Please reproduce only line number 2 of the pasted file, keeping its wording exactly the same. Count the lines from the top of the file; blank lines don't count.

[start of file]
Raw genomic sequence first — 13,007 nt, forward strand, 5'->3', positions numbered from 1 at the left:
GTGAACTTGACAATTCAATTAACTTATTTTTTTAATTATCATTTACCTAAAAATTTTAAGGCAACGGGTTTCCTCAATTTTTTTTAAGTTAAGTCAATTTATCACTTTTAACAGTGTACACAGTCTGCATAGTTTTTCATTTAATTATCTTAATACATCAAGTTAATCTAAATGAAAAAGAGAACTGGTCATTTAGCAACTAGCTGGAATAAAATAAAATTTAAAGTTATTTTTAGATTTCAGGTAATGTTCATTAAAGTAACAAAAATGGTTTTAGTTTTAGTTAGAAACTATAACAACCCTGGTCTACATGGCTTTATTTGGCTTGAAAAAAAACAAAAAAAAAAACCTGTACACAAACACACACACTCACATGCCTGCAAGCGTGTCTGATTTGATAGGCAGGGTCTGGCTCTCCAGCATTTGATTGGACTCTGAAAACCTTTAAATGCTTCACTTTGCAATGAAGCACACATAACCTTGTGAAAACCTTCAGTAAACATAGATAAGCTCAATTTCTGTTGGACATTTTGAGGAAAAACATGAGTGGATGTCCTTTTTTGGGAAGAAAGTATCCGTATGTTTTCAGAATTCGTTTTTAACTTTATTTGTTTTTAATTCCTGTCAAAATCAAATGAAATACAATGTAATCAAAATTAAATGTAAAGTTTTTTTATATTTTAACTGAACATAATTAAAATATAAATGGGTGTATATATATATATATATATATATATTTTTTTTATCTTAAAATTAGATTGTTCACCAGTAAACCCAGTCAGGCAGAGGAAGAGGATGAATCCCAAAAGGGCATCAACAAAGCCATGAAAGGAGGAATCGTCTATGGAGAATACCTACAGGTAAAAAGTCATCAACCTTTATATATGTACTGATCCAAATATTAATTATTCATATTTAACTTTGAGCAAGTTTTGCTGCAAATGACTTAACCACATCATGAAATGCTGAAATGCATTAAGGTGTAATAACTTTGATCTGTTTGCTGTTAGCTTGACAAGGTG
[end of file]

GTGAACTTGACAATTCAATTAACTTATTTTTTTAATTATCATTTACCTAAAAATTTTAAGGCAACGGGTTTCCTCAATTTTTTTTAAGTTAAGTCAATTTATCACTTTTAACAGTGTACACAGTCTGCATAGTTTTTCATTTAATTATCTTAATACATCAAGTTAATCTAAATGAAAAAGAGAACTGGTCATTTAGCAACTAGCTGGAATAAAATAAAATTTAAAGTTATTTTTAGATTTCAGGTAATGTTCATTAAAGTAACAAAAATGGTTTTAGTTTTAGTTAGAAACTATAACAACCCTGGTCTACATGGCTTTATTTGGCTTGAAAAAAAACAAAAAAAAAAACCTGTACACAAACACACACACTCACATGCCTGCAAGCGTGTCTGATTTGATAGGCAGGGTCTGGCTCTCCAGCATTTGATTGGACTCTGAAAACCTTTAAATGCTTCACTTTGCAATGAAGCACACATAACCTTGTGAAAACCTTCAGTAAACATAGATAAGCTCAATTTCTGTTGGACATTTTGAGGAAAAACATGAGTGGATGTCCTTTTTTGGGAAGAAAGTATCCGTATGTTTTCAGAATTCGTTTTTAACTTTATTTGTTTTTAATTCCTGTCAAAATCAAATGAAATACAATGTAATCAAAATTAAATGTAAAGTTTTTTTATATTTTAACTGAACATAATTAAAATATAAATGGGTGTATATATATATATATATATATATATTTTTTTTATCTTAAAATTAGATTGTTCACCAGTAAACCCAGTCAGGCAGAGGAAGAGGATGAATCCCAAAAGGGCATCAACAAAGCCATGAAAGGAGGAATCGTCTATGGAGAATACCTACAGGTAAAAAGTCATCAACCTTTATATATGTACTGATCCAAATATTAATTATTCATATTTAACTTTGAGCAAGTTTTGCTGCAAATGACTTAACCACATCATGAAATGCTGAAATGCATTAAGGTGTAATAACTTTGATCTGTTTGCTGTTAGCTTGACAAGGTG